Furniture to suit kids' energy and imagination
Los Angeles — Jim Hull was trained as an architect and his wife, Penny, was a primary teacher when they married. When they had children, they couldn't find the kind of furnishings they thought urban children today should have.
So they pooled their talents and formed H.U.D.D.L.E., which unravels to stand for Hull Urban Design Development Laboratory, Etc. With their company, the two began to design, manufacture, and sell the kind of tough, intriguing, and altogether delightful furniture that they thought kids would enjoy. It's not mini-grown-up stuff, but a whole new concept recognizing that children have active imaginations; love to hide and play-act, climb, draw, and slide; and love color, comfort, and flixibility. they wanted to make furniture that encouraged artistic expression and sparked imagination.
When they began in 1970 they had one child, Heather. Another, Kory, was on the way. They knew their children would probably never have the tree houses and hideaways that they had enjoyed as youngsters growing up in small towns, so they decided to build some of the same feeling of adventure into the furniture they made of high- density vinyl and wood. their own youngsters were so pleased with the system that they began to tell customers that it was child-tested and approved, right in their own home.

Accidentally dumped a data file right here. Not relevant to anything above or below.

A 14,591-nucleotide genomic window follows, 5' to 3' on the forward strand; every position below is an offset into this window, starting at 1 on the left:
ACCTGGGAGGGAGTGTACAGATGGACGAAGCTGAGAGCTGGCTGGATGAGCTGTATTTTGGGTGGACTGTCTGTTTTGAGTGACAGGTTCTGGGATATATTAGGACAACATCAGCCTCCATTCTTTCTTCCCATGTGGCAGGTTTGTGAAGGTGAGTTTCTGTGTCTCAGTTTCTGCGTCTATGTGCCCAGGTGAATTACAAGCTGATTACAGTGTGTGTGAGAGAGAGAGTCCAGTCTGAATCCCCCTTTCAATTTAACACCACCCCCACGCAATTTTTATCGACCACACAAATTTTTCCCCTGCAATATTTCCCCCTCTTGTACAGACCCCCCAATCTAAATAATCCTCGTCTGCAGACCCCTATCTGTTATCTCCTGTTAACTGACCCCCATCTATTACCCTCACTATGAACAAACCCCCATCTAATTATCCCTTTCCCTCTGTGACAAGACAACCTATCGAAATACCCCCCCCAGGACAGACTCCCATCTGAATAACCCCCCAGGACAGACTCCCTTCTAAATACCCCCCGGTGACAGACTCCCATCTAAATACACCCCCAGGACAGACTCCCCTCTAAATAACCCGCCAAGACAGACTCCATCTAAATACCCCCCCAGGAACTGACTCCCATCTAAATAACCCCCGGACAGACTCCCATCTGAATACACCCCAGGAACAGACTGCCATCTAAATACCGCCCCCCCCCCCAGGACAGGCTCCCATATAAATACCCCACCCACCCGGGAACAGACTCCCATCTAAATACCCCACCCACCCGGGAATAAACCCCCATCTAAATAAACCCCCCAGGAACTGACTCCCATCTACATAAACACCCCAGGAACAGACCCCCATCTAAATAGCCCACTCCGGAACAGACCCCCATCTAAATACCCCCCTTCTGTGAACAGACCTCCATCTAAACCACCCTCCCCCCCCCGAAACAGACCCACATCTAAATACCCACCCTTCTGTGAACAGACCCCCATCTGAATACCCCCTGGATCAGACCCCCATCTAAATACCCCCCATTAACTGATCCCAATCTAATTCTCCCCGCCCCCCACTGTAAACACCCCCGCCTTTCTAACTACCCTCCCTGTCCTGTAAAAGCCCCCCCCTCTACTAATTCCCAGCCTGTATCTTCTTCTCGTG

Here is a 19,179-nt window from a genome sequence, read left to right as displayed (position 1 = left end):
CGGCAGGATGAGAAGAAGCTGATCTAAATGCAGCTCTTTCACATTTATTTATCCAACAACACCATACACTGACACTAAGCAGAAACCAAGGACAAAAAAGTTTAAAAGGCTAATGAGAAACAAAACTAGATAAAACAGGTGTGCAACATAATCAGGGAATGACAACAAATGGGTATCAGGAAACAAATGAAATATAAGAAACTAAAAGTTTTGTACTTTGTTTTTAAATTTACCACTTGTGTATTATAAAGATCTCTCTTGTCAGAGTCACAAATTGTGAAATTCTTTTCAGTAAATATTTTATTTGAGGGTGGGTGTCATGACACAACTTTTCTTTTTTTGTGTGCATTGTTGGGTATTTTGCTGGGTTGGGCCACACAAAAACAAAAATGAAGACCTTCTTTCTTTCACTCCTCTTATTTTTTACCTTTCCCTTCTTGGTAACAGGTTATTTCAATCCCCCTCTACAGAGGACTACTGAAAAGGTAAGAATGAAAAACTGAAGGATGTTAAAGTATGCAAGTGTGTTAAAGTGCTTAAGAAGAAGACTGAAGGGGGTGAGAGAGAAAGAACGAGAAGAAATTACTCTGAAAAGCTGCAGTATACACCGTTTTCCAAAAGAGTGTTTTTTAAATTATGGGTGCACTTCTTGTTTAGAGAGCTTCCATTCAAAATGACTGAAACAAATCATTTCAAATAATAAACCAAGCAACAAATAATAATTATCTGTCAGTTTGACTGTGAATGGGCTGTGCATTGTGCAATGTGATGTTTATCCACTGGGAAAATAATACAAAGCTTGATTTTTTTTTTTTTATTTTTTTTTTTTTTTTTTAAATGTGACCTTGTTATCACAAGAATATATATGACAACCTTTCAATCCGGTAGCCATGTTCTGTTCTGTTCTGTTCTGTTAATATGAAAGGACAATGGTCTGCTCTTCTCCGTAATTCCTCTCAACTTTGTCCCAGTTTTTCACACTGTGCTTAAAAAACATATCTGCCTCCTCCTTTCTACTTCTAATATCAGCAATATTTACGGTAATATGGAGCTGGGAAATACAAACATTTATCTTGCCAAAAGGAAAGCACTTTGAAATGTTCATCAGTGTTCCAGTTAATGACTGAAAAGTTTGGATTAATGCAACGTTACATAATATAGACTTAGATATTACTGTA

The system is made to be both safe and sturdy; comes in an assortment of primary colors like green, yellow, red, and blue; and can be assembled in a variety of ways to meet the needs of a child as he grows. The elements can also be assembled to suit the individual requirements of each youngster.There are add-on shelves, trundle beds, bunk beds, loft beds, desks with slant tops, and chairs that adjust in height from 13 to 17 inches. The pieces can be bought singly or as a group, and they are engineered to be practically indestructible. Many have several purposes, such as the "chilspace art-gym," which combines a slide, a painting easel, and a puppet theater all in one piece. The chests are made to begin single, low, and shadow when a child is small, then to stack slowly up to college-age capacity.
The Hulls sell their designs through three H.U.D.D.L.E. retail shops in Los Angeles, San Diego, and Santa Ana, Calif. they make a wide range of innovative designs, and they keep collecting awards for their very different approach. Last year their Huddlecouch was cited by the Resources Council of Southern Colifornia, and this year the couple's new crib-chest unit, introduced to the market in 1979, won antother award.